26 Jun 2012
An open top Ferrari 275 GTS to be sold by Bonhams at the Goodwood Festival of Speed on June 29th has a delicious value added aspect – this red (Rossi Cina/China Red) right hand drive 1960s classic has had its duty paid in Hong Kong, which could be a considerable saving for a HK buyer. The car estimated to sell for £380,000 - 420,000.
Being right-hand-drive, the car will appeal to owners in countries such as Hong Kong, Singapore, Japan, South Africa, Australia as well as the UK market, says James Knight, Group Motoring Director at Bonhams.
The 275 GTS is a rare car, and even rarer in right hand drive. Just 19 of the 200 built were right hand models.
On 29th July 1965 it was delivered to Colonel Ronnie Hoare's Maranello Concessionaires and sold a month later to first owner Charles Lucas. It was acquired by the current owner, a Hong Kong resident, in 1994.
James Knight comments: "The car is in stunning condition having been extensively restored in the past year or two. It really does come with all the right credentials. Fabulous condition; a well known provenance from new; long term ownership; and is offered with the all important Ferrari Classiche dossier. It also has its special tool roll that appear to be rarer than the car."
There had been open-top Ferrari road cars before the advent of the '250' series, but it was, chiefly, Pininfarina's offerings on the latter chassis that established the convertible as a fixture of the Ferrari range. After the experimentation and variety which characterized the coachwork of the 250-series cars, the arrival of the '275' in 1964 brought with it standard bodywork, that of the 275GTS being manufactured by Pininfarina themselves. In Ferrari nomenclature of the period a model's designation reflected an individual cylinder's cubic capacity, so the newcomer displaced 3.3 liters, up from its predecessor's 3.0 liters. In standard trim the GTS's Columbo-type, 60-degree, V12 engine produced 260bhp at 7,000rpm.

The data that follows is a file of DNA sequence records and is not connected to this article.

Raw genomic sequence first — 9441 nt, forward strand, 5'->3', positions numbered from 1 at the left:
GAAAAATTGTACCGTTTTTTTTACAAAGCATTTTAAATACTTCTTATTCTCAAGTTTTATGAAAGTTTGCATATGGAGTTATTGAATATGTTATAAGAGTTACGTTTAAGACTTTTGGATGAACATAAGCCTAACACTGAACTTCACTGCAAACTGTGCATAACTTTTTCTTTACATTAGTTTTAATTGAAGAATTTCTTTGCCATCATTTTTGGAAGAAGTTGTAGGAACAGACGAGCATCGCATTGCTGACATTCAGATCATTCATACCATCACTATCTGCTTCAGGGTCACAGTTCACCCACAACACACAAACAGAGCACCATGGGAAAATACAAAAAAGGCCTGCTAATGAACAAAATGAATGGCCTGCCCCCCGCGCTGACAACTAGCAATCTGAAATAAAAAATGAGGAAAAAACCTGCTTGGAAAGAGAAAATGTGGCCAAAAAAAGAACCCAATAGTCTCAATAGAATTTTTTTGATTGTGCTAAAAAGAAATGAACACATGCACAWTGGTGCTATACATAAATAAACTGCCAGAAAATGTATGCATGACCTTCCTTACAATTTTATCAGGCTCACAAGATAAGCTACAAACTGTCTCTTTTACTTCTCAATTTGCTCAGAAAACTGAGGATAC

By the mid 1960s Ferrari's road cars were beginning to lose some of their rougher edges and take on a more luxurious mien, and the 275GTS interior is notable for its generously sized seats and wood veneer dashboard, the latter appearing for the first time in a Ferrari. Even the most sybaritic of customers, though, would acknowledge that the driving experience is the raison d'être of Ferrari ownership, and in this respect the 275GTS had lost none of its predecessors' aggressive charm.
Car & Driver magazine had this to say: 'Since the engine is heir to a V12 tradition that's gone on for almost twenty years, it's only natural that it should be the dominating factor in the car's personality, and that the whole car should have been developed around the engine and its own unique character. You can feel it as much as you can hear it. It has a taut, powerful rush of response that comes to you through the seat of your pants, through the steering wheel rim. The instant the clutch is engaged, the chassis takes on life and begins to move as a unit with the engine, it's an all-in-one-piece sensation that you normally feel only in racing cars, one that's unique to the Ferrari among normal passenger vehicles today.'
NOTES FOR EDITORS
Bonhams, founded in 1793, is one of the world's largest auctioneers of fine art and antiques. The present company was formed by the merger in November 2001 of Bonhams & Brooks and Phillips Son & Neale. In August 2002, the company acquired Butterfields, the principal firm of auctioneers on the West Coast of America. Today, Bonhams offers more sales than any of its rivals, through two major salerooms in London: New Bond Street and Knightsbridge; and a further three in the UK regions and Scotland. Sales are also held in San Francisco, Los Angeles, Carmel, New York and Connecticut in the USA; and Germany, France, Monaco, Hong Kong and Australia. Bonhams has a worldwide network of offices and regional representatives in 25 countries offering sales advice and appraisal services in 60 specialist areas. For a full listing of upcoming sales, plus details of Bonhams specialist departments go to www.bonhams.com